Bandura proposes that neuro-physiological factors have an important relationship with self-efficacy. If we are ill, tired, stressed or upset our self-efficacy is undermined. This impairs our performance day-to-day. An important effect is that diminished self-efficacy undermines our capacity to be creative and innovate. This means that in an environment in which teachers are subject to ongoing observations, where they work long hours and are subject to unrealistic targets, their self-efficacy is reduced. They then tend to revert to established routine practices of traditional teaching almost exclusively, they have limited capacity or belief in their capability to implement innovative methods. This is an important consequence of neoliberalism. It is also important to recognise that although Puttick acknowledges coercion, the means through which this happens is more insidious than persuasion or strong influence. It is the conditions that neoliberalism creates that results in conformity and similarity, centred around traditional cultural practices.
The Impacts of Political Economy
I am not going to introduce an extensive analysis of political economy and its history in education policy and practice, this I develop here:
However, the conditions of neoliberalism are important in my present commentary. Like Puttick and predecessors DiMaggio and Powell consider political economy to play an important role in the evolution of similarity. They view neoliberalism impacting on school practices through structuration. I don’t disagree with the effects of neoliberalism, I disagree with the mechanisms. It is not through central conflation as Archer would say, it is a reflexive negotiation of culture and a response to the pressures created in individuals.
Neoliberalism is a virulent and strident form of capitalism that began to appear in the UK and USA in the 1970s . It rejects state intervention in the economy, replacing this with the expectation that the freemarket, through trade and exchange, is the ultimate arbiter. That allowing the freemarket so to dominate, resources and wealth will become fairly distributed. This has led to the creation of markets, choice and commodification in the public sector, particularly health and education. Schools which were once grant-funded through Local Authorities became funded on a per-pupil basis and are expected to deliver ‘commodified’ learning as measured by results in examination performance . The language and discourse in schools has shifted to the language of corporations and business. Teachers’ work has come under greater scrutiny, the environment is punitive and the definitions of educational success has narrowed. Public servants have transformed into outsourced business managers and operatives. The holistic contribution of education has been replaced by an economic rationality. Schools and educators trade in and implement programmes and settings that are supposed to serve the needs of society.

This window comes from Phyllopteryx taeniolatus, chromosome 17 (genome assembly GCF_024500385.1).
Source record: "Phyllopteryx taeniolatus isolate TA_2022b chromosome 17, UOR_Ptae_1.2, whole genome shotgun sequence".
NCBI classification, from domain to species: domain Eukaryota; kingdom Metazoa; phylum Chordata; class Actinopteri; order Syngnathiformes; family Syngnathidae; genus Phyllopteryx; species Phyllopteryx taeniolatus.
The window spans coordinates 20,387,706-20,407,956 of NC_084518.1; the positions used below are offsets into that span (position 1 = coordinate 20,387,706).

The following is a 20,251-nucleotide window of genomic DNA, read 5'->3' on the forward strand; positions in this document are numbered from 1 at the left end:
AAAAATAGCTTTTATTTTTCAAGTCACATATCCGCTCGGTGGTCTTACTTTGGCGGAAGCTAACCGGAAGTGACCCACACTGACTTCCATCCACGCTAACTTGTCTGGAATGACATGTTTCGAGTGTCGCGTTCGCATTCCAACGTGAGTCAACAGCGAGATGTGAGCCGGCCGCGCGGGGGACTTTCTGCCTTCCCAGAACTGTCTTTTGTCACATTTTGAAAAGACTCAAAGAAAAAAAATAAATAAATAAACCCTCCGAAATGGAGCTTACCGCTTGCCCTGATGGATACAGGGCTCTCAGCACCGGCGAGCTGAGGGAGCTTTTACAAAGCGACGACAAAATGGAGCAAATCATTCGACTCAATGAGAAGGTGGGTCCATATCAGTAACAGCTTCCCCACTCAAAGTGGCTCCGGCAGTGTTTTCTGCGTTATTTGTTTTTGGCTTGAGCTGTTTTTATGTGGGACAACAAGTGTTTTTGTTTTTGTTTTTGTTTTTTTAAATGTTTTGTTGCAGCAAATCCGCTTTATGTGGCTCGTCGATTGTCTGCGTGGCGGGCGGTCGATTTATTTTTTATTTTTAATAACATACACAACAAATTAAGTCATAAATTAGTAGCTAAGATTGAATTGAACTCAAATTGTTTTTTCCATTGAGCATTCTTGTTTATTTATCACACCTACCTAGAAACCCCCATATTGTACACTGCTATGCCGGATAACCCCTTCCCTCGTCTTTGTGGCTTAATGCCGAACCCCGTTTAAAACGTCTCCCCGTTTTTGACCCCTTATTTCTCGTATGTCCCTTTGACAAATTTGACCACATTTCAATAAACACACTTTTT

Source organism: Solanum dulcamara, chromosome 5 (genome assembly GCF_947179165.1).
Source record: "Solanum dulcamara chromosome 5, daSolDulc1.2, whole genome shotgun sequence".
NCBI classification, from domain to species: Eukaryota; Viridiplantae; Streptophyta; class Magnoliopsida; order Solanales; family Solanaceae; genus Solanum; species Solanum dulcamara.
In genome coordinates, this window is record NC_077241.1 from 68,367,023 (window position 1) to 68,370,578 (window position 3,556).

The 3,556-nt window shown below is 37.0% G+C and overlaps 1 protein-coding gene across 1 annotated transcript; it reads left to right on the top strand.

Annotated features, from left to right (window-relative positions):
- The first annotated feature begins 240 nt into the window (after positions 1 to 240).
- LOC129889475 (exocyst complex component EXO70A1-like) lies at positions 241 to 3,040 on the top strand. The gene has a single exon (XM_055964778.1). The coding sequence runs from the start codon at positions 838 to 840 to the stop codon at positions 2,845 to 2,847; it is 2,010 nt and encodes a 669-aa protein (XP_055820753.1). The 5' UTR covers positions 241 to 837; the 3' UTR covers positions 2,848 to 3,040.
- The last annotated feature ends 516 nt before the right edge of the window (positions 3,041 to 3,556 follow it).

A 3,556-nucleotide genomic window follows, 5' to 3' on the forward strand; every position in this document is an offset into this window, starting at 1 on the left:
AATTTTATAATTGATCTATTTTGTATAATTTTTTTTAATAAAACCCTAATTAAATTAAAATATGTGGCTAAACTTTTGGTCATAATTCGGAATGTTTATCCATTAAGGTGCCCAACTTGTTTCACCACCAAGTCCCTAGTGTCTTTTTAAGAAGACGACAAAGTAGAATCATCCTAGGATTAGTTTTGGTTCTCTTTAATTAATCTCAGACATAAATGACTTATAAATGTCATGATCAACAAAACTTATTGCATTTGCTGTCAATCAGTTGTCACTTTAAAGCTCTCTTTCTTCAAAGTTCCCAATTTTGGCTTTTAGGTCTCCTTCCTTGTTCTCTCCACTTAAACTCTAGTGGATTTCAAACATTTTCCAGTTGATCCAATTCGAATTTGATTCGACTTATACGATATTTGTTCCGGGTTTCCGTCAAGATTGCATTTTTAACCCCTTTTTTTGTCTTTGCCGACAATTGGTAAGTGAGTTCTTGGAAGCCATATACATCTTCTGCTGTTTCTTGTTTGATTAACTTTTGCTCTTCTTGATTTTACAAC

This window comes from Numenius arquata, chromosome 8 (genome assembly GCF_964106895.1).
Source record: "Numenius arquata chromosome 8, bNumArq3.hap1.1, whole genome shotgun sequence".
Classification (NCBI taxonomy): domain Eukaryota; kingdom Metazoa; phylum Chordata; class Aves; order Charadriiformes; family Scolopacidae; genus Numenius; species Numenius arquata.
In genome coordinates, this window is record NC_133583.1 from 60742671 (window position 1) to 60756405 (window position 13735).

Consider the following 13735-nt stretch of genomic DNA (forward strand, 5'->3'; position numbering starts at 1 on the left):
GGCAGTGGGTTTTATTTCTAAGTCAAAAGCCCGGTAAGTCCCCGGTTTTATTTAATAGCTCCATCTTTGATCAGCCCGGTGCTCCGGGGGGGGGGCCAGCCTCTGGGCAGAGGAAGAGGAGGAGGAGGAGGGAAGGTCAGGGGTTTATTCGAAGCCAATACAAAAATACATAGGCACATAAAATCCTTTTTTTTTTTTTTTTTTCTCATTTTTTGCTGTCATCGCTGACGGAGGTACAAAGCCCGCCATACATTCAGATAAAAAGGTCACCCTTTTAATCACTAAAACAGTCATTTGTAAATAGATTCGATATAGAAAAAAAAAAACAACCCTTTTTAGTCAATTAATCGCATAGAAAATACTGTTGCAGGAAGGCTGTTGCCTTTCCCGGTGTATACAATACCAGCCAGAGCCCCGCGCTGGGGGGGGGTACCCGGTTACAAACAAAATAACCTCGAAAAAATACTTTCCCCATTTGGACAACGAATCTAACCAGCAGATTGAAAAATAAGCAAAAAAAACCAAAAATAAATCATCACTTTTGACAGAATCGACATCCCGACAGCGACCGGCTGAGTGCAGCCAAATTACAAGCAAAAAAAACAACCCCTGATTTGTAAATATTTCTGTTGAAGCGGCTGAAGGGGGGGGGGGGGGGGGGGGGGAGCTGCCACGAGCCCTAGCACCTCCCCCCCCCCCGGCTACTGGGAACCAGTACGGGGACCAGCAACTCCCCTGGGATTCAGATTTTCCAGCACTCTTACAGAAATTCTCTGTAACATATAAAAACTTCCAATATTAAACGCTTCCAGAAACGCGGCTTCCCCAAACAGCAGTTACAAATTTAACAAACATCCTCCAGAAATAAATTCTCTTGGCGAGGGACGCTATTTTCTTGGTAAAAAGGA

This has driven schools into a hierarchical managerial form, with the discourse of performance management being imported from sales and marketing settings into .
In the UK, since the 1980s, there has been considerable intensification in teachers’ work. They have been increasingly under surveillance from a hierarchy of line managers and inspectors . Under these conditions, the neuro-physological effects undermine teachers’ self-efficacy. They therefore play it safe in terms of cultural and managerial compliance. They tend to invoke established and safe traditional approaches in schools. As I explained earlier, it is not direct coercion or overt normalisation that creates this culture it is the condition of doubt and uncertainty in the personal assertion of professional identity that is undermined by the neuro-physiological experience of neoliberalism .
I agree with Steven Puttick’s analysis here. There is a prevalence of similarity and homogeneity in schools. This appears to extend beyond subject departments; there are similarities across different subject departments and in the wider cultural and management practices in state schools in England. It is likely that, as Stigler and Hiebert observed, these similarities are specific to particular jurisdictions with similar societal cultures.
Our theoretical positions are similar, although I suggest that a deeper consideration of social psychology i.e. Bandura’s Social Cognitive Theory and the cultural historical practices inherent in schools reveals more about similarity. Certainly vicarious learning is a key aspect of transmission, longitudinally and cross-sectionally. We agree, I feel: vicarious learning is comparable to mimetic isomorphism.
One advance is in consideration of person-centred reflexivity, in which teachers negotiate their way through structure and culture with an exertion of their agency and free will. Self-efficacy is a useful construct in this respect. The extent to which the individual believes they will be successful in a domain of action, like teaching. Self-efficacy reflects the individual’s extant knowledge, experience and the normalising effect of the social setting.
Finally there is the impact of political economy: in its current form neoliberalism. This results in diminishing agency through undermining self-efficacy and creates a situation in which teachers revert to established practices. Neoliberalism is normalising by debilitation not through coercive conformity.